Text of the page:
2 ‘vocational’ vs. ‘academic’: VOCATIONAL PATHWAYSThe ongoing dilemma of‘vocational’ vs. ‘academic’:VOCATIONALISM: A quest for greater labour market relevance for education: for better articulation between the content of schooling and the application of acquired skills, attitudes and knowledge in the world of work’ Lauglo and Lillis 1988A quote on the new vocationalism from a masters’ degree some 13/14 years ago, and a module on national training and education systems, NVQs were then the new thing and the argument around vocationalism and academic learning was raging as it is today. This quote from 1988.
3 From Progression from Vocational and Applied Learning to HE in England. Adrian Anderson, Chief Executive, UVAC(Universities Vocational Awards Council)Academic routes on the left (and youth) more vocational/wbl on the right along with APEL
4 Qualifications levels explained in very simple language – excellent resource from Connexions: Which Way Now?How to Choose your Stage 4 Options
5 DIPLOMA Elephant in the room… CERTIFICATE AWARD QCF is new framework for creating and accrediting qualifications in England, Wales and N. Ireland.Major reform of vocational qualification systemSmaller steps of learing- learners build up quals bit by bit- workbased training can be recognised and formally accreditedBy 2010/11 all vocational quals need to be accredited to QCF and it will replace National Quals Framework
6 Stages in the Decision Making Journey Non-academic route learners – choices made at 14 more relevant as their goals may be closerYear 9 – need for myth busting re apprenticeships (i.e. unpaid, only for males etc)Year 11 – November to February before/after work experienceDuring Level 3 course – progression to HE or continue in job (AA)/find a job?Foundation degree – move to do top up? Can I cope with level? Professional status?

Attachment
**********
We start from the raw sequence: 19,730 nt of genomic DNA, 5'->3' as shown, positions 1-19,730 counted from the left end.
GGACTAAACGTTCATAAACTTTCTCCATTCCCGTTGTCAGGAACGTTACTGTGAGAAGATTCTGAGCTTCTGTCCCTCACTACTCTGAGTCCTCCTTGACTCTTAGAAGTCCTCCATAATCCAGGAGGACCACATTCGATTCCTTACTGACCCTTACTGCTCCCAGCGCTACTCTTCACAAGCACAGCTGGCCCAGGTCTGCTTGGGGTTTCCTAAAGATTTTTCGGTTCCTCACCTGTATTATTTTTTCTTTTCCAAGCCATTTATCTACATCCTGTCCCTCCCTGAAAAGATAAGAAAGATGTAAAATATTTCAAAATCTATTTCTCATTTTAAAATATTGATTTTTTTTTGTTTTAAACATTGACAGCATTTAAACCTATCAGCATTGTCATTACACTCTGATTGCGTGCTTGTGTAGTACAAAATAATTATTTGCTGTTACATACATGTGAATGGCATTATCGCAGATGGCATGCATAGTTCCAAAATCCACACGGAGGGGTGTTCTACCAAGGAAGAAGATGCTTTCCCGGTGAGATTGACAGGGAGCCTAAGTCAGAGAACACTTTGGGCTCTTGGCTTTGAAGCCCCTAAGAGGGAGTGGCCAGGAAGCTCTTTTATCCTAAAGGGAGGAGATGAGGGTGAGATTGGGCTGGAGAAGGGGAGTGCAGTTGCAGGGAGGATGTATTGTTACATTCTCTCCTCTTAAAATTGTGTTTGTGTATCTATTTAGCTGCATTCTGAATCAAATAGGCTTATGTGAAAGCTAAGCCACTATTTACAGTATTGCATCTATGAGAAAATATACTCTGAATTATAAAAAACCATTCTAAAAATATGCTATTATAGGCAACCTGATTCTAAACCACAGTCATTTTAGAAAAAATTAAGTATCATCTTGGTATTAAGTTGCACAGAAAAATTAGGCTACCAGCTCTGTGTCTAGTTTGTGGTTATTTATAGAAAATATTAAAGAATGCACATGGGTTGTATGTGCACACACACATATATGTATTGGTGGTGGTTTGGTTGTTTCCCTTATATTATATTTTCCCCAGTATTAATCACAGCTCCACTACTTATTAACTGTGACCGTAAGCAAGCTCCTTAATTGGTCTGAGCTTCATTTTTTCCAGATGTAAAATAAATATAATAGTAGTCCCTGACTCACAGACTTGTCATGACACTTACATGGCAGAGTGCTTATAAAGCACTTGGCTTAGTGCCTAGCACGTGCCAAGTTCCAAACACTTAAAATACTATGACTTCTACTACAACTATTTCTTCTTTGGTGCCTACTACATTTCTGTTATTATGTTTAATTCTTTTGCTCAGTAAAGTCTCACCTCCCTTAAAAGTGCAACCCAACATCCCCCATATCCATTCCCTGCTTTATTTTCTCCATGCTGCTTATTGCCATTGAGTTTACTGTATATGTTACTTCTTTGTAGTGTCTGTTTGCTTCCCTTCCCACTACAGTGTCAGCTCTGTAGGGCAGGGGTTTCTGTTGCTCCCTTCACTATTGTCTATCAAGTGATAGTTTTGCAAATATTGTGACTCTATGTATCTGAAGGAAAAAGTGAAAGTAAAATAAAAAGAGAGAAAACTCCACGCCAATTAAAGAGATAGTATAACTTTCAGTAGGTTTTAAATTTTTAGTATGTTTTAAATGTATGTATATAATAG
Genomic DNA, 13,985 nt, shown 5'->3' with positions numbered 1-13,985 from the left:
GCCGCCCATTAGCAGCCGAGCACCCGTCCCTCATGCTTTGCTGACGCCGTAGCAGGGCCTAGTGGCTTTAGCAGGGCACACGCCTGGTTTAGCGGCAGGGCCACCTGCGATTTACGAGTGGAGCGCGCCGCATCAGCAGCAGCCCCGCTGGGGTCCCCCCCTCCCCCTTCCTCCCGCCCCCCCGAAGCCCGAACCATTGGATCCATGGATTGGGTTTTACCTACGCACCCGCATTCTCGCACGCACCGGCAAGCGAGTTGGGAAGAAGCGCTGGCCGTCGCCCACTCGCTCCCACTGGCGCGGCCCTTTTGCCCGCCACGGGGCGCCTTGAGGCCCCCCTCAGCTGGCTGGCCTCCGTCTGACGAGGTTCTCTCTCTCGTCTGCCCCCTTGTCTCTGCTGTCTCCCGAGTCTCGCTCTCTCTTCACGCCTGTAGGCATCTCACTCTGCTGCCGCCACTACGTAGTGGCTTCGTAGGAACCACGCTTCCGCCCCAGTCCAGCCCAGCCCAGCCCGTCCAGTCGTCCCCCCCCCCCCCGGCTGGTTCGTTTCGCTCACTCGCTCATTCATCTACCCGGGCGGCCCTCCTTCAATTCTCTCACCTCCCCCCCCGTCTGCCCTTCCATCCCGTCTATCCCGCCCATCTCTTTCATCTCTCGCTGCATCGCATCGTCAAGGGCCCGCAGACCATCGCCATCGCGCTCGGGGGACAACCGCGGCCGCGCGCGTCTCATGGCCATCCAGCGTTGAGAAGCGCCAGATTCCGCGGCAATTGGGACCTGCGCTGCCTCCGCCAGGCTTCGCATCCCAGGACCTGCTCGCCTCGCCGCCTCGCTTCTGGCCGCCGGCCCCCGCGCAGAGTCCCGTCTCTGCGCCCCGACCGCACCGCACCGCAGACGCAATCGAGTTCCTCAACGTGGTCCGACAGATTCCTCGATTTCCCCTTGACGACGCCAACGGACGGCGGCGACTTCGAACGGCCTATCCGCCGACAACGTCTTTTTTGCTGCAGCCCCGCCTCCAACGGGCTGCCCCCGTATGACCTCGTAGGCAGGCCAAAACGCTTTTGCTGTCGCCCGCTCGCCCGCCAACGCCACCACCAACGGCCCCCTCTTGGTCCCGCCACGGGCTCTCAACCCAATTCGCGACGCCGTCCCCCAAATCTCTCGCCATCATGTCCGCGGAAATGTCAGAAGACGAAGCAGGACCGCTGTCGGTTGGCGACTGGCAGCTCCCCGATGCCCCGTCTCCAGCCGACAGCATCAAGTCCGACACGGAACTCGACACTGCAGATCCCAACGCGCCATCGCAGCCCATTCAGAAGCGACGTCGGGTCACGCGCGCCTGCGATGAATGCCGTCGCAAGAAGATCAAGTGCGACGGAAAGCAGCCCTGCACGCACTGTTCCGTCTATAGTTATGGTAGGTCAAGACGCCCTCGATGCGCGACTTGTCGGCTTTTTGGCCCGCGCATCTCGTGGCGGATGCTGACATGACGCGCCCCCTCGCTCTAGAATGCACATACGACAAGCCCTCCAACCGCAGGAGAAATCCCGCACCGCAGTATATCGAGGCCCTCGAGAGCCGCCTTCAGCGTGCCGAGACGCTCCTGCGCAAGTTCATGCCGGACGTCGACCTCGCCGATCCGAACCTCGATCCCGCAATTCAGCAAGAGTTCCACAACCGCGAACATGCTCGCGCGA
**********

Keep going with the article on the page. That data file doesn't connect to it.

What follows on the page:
7 Post-16 RoutesFrom an LSC report : Understanding Choice and the Empowered Learner, March 2009Quantitative research asked how much young people felt they knew about various options so for example,59% said they knew a lot about employment38% didn’t know much about apprenticeshipsFelt most knowledgable about 6th from and FE
8 L Actual Vocational Progression to HE VOCATIONAL PATHWAYSOptions young people least knowledgeable about: vocational training and apprenticeships (42% claim to ‘know a lot’ about both routes).Percentage of A Level and Vocational Learners in England progressing to HE90% of A level learners progress to higher education41% of BTEC learners4% of Advanced ApprenticesFrom 2006, Adrian Anderson, Chief Executive of UVACL Actual Vocational Progression to HEActual Vocational Progression to HE